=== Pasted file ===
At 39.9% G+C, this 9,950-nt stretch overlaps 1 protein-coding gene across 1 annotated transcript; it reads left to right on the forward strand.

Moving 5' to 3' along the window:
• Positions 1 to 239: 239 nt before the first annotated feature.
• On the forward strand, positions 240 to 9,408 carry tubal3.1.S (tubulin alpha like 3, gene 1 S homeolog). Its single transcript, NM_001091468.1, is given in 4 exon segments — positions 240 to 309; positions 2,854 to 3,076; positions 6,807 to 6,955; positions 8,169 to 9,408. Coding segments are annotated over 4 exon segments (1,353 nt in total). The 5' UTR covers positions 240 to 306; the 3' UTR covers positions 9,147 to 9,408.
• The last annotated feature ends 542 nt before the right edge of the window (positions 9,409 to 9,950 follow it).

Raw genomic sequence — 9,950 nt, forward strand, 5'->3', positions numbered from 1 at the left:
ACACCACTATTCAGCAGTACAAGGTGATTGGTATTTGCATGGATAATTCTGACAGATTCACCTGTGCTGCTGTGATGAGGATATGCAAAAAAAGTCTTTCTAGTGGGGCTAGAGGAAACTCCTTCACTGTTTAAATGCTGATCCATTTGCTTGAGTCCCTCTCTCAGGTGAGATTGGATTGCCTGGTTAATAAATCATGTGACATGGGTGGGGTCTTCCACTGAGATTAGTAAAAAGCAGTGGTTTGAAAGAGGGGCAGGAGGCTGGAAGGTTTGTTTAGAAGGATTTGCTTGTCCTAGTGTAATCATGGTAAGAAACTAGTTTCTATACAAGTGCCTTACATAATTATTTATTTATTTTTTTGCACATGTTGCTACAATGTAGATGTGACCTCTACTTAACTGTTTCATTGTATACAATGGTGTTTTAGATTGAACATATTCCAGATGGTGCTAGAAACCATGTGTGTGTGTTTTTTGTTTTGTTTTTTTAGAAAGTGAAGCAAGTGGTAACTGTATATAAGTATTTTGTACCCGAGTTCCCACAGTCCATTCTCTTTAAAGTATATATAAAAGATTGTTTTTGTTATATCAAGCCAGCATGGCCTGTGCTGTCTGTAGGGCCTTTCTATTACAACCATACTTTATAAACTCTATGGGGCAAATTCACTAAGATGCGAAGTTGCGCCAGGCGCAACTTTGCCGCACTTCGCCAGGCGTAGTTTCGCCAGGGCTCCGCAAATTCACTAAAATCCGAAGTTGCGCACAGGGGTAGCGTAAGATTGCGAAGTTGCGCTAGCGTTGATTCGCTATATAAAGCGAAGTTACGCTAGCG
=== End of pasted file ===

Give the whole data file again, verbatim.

At 39.9% G+C, this 9,950-nt stretch overlaps 1 protein-coding gene across 1 annotated transcript; it reads left to right on the forward strand.

Moving 5' to 3' along the window:
• Positions 1 to 239: 239 nt before the first annotated feature.
• On the forward strand, positions 240 to 9,408 carry tubal3.1.S (tubulin alpha like 3, gene 1 S homeolog). Its single transcript, NM_001091468.1, is given in 4 exon segments — positions 240 to 309; positions 2,854 to 3,076; positions 6,807 to 6,955; positions 8,169 to 9,408. Coding segments are annotated over 4 exon segments (1,353 nt in total). The 5' UTR covers positions 240 to 306; the 3' UTR covers positions 9,147 to 9,408.
• The last annotated feature ends 542 nt before the right edge of the window (positions 9,409 to 9,950 follow it).

Raw genomic sequence — 9,950 nt, forward strand, 5'->3', positions numbered from 1 at the left:
ACACCACTATTCAGCAGTACAAGGTGATTGGTATTTGCATGGATAATTCTGACAGATTCACCTGTGCTGCTGTGATGAGGATATGCAAAAAAAGTCTTTCTAGTGGGGCTAGAGGAAACTCCTTCACTGTTTAAATGCTGATCCATTTGCTTGAGTCCCTCTCTCAGGTGAGATTGGATTGCCTGGTTAATAAATCATGTGACATGGGTGGGGTCTTCCACTGAGATTAGTAAAAAGCAGTGGTTTGAAAGAGGGGCAGGAGGCTGGAAGGTTTGTTTAGAAGGATTTGCTTGTCCTAGTGTAATCATGGTAAGAAACTAGTTTCTATACAAGTGCCTTACATAATTATTTATTTATTTTTTTGCACATGTTGCTACAATGTAGATGTGACCTCTACTTAACTGTTTCATTGTATACAATGGTGTTTTAGATTGAACATATTCCAGATGGTGCTAGAAACCATGTGTGTGTGTTTTTTGTTTTGTTTTTTTAGAAAGTGAAGCAAGTGGTAACTGTATATAAGTATTTTGTACCCGAGTTCCCACAGTCCATTCTCTTTAAAGTATATATAAAAGATTGTTTTTGTTATATCAAGCCAGCATGGCCTGTGCTGTCTGTAGGGCCTTTCTATTACAACCATACTTTATAAACTCTATGGGGCAAATTCACTAAGATGCGAAGTTGCGCCAGGCGCAACTTTGCCGCACTTCGCCAGGCGTAGTTTCGCCAGGGCTCCGCAAATTCACTAAAATCCGAAGTTGCGCACAGGGGTAGCGTAAGATTGCGAAGTTGCGCTAGCGTTGATTCGCTATATAAAGCGAAGTTACGCTAGCG